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Skidmore's Island: Oh To Be In England, Or Anywhere Else, Now That Spring Is Here

Ian Skidmore is delighted to hear that he is looking young.

In a rose bed by our front door there is an under-planting of celandine which at this time of the year is a Milky Way of golden stars. Beyond, in all the borders, spendthrift daffodils are hurling their gold at the unseeing heads of passers-by. In the Japanese garden the camellias are shyly budding and the bonsai cherry blossom is adding its tiny treasure to the garden. Any day now its big sisters by the Buddha pond will add their flowers.

Now I wonder whether I will see them next year or if this is my last spring. It is a poignant thought which only comes with the spring when the natural world flaunts its immortality.

So it was very reassuring when a not unattractive neighbour told me how young I was looking. The reason I do not look 84 is because my body is my temple and the subject of a strict regimen. Every Monday morning I watch my gardener working, sometimes for as long as an hour.

The single malt counter is at the far end of the supermarket. Nevertheless, I insist on getting there by myself to see what offers they may have. And I limit myself to a three Martini lunch - each one vigorously stirred by hand - and a couple of nourishing drams at bedtime. I have locked away my digital watches and every night I spend a vigorous two minutes winding my own pocket watch. Sadly I can no longer prune my bonsai trees because of height issues.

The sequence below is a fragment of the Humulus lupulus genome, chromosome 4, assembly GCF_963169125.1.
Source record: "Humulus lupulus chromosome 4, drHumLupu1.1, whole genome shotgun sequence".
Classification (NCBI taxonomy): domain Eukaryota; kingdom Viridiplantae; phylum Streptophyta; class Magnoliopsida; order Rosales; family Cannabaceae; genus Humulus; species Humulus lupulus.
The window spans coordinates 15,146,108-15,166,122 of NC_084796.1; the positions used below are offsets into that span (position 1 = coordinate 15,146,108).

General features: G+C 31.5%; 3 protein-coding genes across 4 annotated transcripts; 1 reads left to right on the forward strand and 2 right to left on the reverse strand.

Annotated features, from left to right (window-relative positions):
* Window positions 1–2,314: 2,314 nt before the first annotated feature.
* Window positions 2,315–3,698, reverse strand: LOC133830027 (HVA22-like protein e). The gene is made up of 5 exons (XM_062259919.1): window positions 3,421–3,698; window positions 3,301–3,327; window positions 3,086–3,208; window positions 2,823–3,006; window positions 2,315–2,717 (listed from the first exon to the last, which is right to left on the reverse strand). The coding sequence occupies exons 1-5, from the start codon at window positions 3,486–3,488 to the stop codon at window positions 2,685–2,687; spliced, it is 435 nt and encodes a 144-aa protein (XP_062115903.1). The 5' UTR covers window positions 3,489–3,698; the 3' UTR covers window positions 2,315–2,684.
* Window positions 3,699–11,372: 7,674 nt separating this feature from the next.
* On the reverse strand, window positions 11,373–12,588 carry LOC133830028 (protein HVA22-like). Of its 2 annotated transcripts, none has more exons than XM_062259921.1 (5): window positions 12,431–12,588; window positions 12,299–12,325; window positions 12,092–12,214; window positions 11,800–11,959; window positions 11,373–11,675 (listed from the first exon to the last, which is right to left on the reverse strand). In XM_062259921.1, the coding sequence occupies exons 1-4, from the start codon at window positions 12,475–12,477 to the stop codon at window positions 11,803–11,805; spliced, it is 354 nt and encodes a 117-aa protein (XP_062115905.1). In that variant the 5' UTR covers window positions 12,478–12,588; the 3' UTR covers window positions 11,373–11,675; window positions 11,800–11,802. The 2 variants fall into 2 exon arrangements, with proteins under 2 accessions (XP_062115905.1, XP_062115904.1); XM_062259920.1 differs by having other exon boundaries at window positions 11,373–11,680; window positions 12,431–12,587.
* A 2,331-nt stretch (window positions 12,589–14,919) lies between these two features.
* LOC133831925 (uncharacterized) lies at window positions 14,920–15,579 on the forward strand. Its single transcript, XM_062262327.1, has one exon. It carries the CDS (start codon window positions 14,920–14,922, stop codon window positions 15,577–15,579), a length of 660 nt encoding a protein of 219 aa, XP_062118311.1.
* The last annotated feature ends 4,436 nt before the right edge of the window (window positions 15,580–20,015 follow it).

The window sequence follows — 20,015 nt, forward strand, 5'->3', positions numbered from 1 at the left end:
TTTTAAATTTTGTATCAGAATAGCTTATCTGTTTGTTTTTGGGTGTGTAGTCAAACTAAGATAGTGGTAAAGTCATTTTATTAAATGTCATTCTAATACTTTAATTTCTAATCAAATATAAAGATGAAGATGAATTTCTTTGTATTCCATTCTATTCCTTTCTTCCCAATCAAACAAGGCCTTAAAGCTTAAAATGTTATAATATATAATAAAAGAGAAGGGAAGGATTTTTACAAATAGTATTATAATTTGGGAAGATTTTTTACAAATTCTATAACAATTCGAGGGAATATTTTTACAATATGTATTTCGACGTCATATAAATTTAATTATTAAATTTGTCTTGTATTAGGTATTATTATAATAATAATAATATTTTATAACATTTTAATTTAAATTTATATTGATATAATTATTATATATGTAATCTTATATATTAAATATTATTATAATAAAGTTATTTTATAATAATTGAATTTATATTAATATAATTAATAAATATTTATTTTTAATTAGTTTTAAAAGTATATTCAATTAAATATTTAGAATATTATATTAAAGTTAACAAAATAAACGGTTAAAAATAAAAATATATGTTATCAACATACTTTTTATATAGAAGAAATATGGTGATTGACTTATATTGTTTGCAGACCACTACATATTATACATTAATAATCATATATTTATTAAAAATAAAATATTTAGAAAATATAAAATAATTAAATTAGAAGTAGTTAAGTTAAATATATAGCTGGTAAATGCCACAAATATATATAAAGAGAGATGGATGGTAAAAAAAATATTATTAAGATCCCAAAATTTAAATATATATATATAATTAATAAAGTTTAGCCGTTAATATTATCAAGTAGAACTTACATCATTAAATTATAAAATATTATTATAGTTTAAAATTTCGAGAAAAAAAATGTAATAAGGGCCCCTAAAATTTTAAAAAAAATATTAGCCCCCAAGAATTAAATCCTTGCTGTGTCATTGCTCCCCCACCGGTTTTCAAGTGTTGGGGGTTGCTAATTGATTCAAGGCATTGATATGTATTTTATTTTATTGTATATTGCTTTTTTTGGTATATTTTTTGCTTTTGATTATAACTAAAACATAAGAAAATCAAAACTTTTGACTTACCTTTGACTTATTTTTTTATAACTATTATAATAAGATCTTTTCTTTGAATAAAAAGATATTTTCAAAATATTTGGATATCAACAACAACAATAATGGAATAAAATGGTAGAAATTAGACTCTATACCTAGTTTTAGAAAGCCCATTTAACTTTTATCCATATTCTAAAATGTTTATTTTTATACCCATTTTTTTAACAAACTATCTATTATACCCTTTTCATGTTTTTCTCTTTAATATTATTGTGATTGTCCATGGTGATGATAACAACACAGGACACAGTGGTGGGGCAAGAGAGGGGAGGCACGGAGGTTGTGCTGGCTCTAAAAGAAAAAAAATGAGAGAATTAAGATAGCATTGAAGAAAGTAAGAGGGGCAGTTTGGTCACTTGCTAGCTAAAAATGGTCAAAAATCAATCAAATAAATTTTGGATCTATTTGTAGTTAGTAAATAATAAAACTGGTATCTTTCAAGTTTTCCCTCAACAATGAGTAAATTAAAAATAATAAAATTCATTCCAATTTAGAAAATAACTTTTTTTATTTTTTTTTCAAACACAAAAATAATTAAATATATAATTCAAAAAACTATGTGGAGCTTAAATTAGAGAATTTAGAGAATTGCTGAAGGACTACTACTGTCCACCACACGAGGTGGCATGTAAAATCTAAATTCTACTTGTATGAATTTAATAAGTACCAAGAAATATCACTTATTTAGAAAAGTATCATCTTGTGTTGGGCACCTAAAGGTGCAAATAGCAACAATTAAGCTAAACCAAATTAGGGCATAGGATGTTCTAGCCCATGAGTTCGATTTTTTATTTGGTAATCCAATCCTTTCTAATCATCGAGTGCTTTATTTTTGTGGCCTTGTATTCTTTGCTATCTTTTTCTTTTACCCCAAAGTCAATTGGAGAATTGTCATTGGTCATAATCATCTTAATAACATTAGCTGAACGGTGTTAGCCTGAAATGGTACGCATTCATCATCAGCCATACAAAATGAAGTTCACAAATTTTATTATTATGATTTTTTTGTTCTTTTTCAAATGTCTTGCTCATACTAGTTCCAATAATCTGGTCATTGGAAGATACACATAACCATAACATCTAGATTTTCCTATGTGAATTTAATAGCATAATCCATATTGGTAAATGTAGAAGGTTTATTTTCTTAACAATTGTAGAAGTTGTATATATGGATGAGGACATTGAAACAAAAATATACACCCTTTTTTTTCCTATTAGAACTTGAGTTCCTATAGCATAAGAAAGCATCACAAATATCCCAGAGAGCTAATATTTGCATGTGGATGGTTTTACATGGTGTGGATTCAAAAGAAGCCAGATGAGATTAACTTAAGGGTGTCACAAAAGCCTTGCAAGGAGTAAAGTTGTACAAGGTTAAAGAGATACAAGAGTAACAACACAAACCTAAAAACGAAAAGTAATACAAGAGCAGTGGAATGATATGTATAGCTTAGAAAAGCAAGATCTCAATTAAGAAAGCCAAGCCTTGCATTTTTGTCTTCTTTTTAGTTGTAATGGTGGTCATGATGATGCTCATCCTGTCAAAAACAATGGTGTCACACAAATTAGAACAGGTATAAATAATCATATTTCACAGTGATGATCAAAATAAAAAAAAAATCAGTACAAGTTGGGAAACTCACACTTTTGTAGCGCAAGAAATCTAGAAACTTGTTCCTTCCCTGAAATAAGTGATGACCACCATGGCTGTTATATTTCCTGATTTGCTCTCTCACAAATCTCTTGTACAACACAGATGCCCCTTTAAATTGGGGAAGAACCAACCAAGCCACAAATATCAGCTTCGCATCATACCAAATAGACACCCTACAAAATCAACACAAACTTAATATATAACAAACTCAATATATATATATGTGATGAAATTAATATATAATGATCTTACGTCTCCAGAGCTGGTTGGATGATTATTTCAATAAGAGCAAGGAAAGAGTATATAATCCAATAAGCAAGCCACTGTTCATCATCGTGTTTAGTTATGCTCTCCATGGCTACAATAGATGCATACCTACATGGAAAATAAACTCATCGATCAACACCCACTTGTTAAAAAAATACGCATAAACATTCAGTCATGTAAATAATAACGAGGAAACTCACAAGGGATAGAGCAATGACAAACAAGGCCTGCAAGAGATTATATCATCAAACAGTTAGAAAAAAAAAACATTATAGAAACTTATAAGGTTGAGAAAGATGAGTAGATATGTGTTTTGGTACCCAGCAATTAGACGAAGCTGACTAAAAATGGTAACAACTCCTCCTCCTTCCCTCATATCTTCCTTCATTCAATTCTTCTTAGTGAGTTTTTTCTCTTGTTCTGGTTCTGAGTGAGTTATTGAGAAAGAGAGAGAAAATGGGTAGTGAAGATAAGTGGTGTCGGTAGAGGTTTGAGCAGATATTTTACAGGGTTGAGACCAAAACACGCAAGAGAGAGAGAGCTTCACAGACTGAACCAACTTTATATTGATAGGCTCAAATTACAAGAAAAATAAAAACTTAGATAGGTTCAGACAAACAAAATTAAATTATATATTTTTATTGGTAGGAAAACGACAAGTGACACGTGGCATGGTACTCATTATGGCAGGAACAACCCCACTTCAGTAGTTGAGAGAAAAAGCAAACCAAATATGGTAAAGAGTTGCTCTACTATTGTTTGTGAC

Years ago in Chester I was one of a group of young bloods who had a wager that a coal man called "Cloggie" couldn't run round the racecourse with a bag of coal on his back. He could, and did. Recently it struck me that I have been carrying his weight plus coal for upwards of twenty years. No wonder I am so fit.

None of this takes into consideration my Wandering Leg Syndrome. You may recall that the moment I go to sleep my leg leaps out of bed with a glad cry and heads for the open road. How many miles it travels in the night watches I know not but the calorie reduction must be considerable.

You may also recall that the rest of me had been retired for some years. That is no longer true. I have become a full time seeker after an owner's manual for an Acer tablet computer. This form of intense exercise continues apace. This morning I rang back the company's customer support. The last time I rang I was told that no such manual exists. According to Google, it not only exists: it has gone forth and multiplied. This time, having been informed it exists, I was told how to download one.

I downloaded one and sure enough it appeared on my tablet. What also appeared was a notice saying the file could not be opened. Happily by this time I knew the customer support number by heart. I had also committed to memory the 11 digit SYM number without possession of which the operators are unable to speak. So I was quickly able to reconnect with Acer. This time the operator told me I had been given the wrong number. I should have rung their software assistance department. I did and was told I could not be helped because I did not have a contract with them. It was going to cost me 80 to discover how to open the file. I pointed out that I did have a three month warranty on the refurbished machine I bought on April Fool's Day. In that case, they said, I should ring back the original number and tell them I had been given the wrong number...

At this point my nerve broke...In desperation I appealed for help on the Acer Community Board. Within minutes a guide book appeared. Tiring of criticism of my grammar, I downloaded Grammarly.com, a programme which corrects grammar in a trice. Naturally I could not understand a word of it so at 11.30 pm I emailed a plea for explanation. The answer, plus an owner's manual, was emailed in return by midnight.

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